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What Legal Framework for Online Identity?

Have you ever thought of how reputation is created in cyberspace? Beth Noveck wrote an article, Trademark Law and the Social Construction of Trust: Creating the Legal Framework for On-Line Identity, (available on SSRN), in which she argues that, to determine what rules should govern on-line identity, we should look to trademark law, which has the best set of rules to deal with the way reputation is created in cyberspace.

The following is the abstract from Beth Noveck’s paper:

Trust is the foundation of society for without trust, we cannot cooperate. Trust, in turn, depends upon secure, reliable and persistent identity. Cyberspace is thought to challenge our ability to build trust because the medium undermines the connection between online pseudonym and offline identity. We have no assurances of who stands behind an on-line persona or avatar; it may be one person, it may be more, it may be a computer. The legal debate to date has focused exclusively on the question of how to maintain real world identity in cyberspace. But new social software technology that enables communities from EBay to Amazon collectively to rate their members is giving rise to meaningful identity in an online context. To determine what rules should govern on-line identity and the use of such reputational data, we should look not to constitutional, copyright or tort law, but to trademark, the area of doctrine most closely analogous. Trademarks are the collaborative creation of the source of the mark and the buying public, which associates the mark with that source. The public’s interest in the mark circumscribes the property rights of the individual holder. By applying trademark theory to on-line identity we can create a better set of rules to deal with the way reputation is created in cyberspace. One key consequence of this approach is the conclusion that in order to produce reliable and persistent on-line identity, past reputational data should be preserved and widely shared.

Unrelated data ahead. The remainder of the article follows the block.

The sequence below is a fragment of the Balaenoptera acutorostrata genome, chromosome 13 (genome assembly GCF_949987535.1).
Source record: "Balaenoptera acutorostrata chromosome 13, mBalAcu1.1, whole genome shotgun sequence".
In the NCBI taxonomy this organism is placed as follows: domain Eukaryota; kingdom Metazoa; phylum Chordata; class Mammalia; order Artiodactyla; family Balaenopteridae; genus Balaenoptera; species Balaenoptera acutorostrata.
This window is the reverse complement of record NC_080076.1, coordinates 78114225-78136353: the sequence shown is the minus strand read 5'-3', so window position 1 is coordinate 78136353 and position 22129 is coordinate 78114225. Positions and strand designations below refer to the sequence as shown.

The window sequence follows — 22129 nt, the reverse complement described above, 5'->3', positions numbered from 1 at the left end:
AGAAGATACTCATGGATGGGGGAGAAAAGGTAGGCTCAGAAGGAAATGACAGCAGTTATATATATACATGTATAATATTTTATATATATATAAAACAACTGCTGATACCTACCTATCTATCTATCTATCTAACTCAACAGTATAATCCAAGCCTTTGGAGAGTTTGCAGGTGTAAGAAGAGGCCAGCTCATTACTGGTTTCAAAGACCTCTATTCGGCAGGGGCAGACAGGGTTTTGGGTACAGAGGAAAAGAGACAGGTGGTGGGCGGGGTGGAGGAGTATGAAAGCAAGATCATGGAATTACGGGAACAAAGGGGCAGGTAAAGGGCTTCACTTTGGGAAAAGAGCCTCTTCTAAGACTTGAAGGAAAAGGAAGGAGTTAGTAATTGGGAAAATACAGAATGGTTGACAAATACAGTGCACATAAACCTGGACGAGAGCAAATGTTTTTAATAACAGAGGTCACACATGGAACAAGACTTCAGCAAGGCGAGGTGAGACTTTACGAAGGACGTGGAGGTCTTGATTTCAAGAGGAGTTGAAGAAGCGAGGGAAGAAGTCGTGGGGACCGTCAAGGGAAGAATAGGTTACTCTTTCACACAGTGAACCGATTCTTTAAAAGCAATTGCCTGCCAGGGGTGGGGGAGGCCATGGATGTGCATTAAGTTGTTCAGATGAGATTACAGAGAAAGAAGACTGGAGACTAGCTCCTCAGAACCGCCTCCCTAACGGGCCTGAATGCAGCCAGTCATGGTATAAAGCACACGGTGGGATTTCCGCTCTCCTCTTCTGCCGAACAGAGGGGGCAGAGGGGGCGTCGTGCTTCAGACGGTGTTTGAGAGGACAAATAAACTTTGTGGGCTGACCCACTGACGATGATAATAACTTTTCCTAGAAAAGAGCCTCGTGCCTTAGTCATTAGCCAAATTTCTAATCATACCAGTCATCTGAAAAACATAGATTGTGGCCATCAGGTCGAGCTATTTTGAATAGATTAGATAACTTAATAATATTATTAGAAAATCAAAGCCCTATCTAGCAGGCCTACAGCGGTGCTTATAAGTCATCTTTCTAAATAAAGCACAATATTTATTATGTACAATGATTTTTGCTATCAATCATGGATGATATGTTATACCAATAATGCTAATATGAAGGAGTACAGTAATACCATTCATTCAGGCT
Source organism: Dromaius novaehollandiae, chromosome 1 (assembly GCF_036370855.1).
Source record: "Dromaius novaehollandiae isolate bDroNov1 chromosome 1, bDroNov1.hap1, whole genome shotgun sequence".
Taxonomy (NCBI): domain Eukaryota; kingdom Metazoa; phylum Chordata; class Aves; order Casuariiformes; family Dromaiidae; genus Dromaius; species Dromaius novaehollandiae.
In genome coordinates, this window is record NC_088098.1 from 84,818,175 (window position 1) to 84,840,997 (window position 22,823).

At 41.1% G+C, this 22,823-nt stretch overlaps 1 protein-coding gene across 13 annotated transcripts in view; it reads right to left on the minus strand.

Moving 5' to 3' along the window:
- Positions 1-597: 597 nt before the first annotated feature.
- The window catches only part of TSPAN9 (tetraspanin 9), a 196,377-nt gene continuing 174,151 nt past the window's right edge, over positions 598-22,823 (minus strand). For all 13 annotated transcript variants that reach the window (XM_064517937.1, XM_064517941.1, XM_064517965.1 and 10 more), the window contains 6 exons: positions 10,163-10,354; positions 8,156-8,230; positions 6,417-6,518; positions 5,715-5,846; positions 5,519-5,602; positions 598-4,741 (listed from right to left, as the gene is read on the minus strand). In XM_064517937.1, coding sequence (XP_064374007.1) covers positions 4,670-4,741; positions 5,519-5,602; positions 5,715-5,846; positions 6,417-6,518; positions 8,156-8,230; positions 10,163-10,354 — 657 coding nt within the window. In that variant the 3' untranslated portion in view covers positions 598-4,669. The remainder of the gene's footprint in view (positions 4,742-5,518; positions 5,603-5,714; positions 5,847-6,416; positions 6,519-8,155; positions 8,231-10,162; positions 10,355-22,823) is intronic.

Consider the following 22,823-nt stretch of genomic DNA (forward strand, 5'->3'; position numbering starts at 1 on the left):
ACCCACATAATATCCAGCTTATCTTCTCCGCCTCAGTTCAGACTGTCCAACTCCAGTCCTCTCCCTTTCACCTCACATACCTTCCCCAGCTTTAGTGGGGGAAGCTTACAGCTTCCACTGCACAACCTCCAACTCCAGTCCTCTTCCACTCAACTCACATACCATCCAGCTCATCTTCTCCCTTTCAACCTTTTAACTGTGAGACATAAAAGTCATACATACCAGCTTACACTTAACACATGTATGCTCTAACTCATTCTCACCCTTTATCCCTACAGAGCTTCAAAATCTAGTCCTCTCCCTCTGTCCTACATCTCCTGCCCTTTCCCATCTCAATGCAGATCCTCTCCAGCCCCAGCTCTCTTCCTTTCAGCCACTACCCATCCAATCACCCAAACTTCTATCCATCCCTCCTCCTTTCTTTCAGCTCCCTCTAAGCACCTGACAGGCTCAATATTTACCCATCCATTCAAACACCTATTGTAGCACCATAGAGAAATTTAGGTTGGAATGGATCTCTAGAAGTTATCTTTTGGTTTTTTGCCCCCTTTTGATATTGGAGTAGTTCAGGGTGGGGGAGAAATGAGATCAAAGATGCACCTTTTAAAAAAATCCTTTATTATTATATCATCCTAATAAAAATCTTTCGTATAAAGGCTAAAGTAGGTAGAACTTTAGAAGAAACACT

Reposted from the author’s blog

By Cedric Manara, Law Professor

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Matthew Elvey  –  Nov 10, 2005 9:22 PM

I’ve spent a lot of time thinking about online identity.  David Chaum has written extensively, (and brilliantly) describing ways to provide irrefutable evidence of, e.g. citizenship or the right to drive, while preserving anonymity. 
In my anti-spam work, authentication and reputation of identity is critical.  We develop efficient and robust methods of authentication and reputation, such as CSV.  Most of the concepts behind CSV are applicable not just to email spam, but to all spam, such as SPIM, wikispam, blogspam, etc.  While they are not useful where identity must be tightly tied to an individual, there are many cases
There are different levels of authentication, analagous to the levels of authentication provided by PGP/GPG, S/MIME, DKIM/DomainKeys, CSV, etc (which vary depending on how they’re used).  SpamAssassin rules and Open Proxy DNSBLs, for example, are already widely used to prevent non-email spam.
Unless we want to help build a police state,  folks must continue working on implementations other than ones that just tie an online identity to a gov’t ID.  I think it’s great that this is continuing.

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